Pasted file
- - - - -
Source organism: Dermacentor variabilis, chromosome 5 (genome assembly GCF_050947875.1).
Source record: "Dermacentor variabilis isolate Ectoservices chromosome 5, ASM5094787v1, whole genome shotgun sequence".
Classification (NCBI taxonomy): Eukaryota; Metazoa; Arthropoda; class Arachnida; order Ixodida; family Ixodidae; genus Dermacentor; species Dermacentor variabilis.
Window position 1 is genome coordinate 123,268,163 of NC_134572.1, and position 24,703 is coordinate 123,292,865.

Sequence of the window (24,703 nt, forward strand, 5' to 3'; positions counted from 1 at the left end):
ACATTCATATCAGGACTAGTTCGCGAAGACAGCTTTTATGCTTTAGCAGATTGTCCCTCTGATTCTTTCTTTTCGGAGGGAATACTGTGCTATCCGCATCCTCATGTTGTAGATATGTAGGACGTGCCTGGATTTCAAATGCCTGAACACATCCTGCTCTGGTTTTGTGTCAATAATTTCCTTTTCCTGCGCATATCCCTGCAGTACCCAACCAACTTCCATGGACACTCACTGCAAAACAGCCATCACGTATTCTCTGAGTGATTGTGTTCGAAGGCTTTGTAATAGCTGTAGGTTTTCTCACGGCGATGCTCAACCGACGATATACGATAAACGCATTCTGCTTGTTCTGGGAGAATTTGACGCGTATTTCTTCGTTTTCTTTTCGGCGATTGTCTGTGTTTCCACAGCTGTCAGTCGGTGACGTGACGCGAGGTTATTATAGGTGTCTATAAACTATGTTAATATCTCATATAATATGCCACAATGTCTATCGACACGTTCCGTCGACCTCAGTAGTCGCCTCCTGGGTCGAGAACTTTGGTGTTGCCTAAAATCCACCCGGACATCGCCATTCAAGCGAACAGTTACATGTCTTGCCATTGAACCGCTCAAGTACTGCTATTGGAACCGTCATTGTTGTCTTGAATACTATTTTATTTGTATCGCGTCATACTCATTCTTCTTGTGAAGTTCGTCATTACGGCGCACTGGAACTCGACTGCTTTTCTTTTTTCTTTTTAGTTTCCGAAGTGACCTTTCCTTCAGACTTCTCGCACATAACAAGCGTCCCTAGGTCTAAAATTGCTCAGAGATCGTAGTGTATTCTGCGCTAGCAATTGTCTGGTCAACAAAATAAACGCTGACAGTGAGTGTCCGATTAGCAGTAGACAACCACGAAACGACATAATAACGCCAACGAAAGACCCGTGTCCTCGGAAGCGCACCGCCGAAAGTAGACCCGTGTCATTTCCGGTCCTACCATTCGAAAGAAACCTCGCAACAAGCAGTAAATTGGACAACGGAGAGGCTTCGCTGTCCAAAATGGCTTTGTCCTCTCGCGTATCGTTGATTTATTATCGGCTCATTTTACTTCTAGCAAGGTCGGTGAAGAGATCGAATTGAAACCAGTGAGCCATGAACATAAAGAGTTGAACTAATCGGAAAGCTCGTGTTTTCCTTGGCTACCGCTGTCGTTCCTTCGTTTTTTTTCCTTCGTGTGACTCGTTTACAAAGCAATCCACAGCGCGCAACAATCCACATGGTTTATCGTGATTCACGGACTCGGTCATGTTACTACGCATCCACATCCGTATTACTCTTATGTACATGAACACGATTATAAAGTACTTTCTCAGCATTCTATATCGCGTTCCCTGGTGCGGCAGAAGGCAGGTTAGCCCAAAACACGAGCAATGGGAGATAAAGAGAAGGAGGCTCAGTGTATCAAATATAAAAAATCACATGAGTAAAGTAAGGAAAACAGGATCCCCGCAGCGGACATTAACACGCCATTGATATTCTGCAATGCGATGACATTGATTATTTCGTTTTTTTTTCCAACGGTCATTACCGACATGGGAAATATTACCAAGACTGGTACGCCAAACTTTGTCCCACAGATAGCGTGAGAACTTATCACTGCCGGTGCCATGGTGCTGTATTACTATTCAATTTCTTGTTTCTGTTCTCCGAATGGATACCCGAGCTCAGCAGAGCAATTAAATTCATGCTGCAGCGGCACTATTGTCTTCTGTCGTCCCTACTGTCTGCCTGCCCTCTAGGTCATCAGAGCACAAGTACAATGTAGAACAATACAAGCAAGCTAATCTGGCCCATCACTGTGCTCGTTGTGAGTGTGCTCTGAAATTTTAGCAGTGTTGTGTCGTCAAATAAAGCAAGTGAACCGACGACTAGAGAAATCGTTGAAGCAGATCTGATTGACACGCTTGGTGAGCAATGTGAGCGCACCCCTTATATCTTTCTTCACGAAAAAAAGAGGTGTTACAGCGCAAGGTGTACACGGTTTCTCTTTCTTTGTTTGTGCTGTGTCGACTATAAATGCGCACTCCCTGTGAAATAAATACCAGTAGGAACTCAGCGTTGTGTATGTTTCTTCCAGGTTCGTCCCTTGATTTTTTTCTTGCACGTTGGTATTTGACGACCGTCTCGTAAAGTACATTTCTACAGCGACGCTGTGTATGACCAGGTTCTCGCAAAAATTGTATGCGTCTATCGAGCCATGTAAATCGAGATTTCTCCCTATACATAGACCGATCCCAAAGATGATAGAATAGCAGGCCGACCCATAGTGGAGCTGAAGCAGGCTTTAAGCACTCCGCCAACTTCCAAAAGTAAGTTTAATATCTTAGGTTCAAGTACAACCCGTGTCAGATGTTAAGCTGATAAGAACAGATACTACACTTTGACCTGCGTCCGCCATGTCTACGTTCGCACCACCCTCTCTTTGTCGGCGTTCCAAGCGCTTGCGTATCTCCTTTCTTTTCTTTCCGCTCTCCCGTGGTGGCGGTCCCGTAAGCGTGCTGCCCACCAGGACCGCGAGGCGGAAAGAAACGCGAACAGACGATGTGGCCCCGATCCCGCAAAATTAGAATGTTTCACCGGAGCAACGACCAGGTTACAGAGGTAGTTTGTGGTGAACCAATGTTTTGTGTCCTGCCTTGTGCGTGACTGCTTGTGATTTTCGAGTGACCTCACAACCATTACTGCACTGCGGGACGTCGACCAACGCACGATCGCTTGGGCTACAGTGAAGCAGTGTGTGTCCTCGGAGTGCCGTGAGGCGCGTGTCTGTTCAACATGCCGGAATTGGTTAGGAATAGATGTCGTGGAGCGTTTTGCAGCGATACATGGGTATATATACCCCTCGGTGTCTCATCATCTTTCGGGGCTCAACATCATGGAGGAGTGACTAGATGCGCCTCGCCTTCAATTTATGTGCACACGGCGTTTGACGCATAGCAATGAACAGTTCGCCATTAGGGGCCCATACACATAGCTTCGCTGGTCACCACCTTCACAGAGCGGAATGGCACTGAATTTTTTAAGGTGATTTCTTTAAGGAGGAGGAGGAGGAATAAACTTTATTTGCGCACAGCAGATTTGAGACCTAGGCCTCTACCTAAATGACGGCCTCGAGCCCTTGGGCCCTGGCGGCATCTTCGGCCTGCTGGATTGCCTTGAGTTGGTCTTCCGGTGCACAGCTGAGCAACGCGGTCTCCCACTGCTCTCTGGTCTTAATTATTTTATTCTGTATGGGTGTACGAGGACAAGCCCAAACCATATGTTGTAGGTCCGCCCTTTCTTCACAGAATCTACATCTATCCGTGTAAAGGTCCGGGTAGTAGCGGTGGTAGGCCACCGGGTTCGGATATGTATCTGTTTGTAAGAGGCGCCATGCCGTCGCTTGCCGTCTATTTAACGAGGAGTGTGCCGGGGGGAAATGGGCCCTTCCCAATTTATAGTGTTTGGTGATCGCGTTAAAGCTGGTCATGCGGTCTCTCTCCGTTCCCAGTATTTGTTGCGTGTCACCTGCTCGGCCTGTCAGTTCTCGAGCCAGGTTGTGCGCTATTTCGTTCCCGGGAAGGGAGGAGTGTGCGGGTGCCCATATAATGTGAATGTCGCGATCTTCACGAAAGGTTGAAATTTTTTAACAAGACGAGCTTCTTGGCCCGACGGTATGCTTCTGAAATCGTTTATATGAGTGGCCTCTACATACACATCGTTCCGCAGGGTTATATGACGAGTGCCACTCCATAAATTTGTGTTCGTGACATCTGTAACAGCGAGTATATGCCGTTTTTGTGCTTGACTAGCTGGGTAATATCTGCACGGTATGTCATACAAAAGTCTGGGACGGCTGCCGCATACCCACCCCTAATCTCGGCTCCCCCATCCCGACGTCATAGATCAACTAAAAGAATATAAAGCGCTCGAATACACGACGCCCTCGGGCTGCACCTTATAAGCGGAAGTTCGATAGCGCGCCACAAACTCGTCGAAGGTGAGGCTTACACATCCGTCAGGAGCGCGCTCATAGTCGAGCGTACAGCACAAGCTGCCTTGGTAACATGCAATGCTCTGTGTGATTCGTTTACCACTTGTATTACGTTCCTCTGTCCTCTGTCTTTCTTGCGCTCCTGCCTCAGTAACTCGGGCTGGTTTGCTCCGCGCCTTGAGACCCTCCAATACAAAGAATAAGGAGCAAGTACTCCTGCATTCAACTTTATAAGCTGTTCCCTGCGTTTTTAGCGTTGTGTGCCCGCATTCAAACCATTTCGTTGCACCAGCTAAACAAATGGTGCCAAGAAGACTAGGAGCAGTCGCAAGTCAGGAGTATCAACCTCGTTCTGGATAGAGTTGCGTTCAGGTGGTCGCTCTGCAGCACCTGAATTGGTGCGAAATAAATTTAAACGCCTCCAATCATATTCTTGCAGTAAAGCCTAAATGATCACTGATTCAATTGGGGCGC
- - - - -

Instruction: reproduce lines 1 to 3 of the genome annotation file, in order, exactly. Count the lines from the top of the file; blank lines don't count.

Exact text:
Source organism: Dermacentor variabilis, chromosome 5 (genome assembly GCF_050947875.1).
Source record: "Dermacentor variabilis isolate Ectoservices chromosome 5, ASM5094787v1, whole genome shotgun sequence".
Classification (NCBI taxonomy): Eukaryota; Metazoa; Arthropoda; class Arachnida; order Ixodida; family Ixodidae; genus Dermacentor; species Dermacentor variabilis.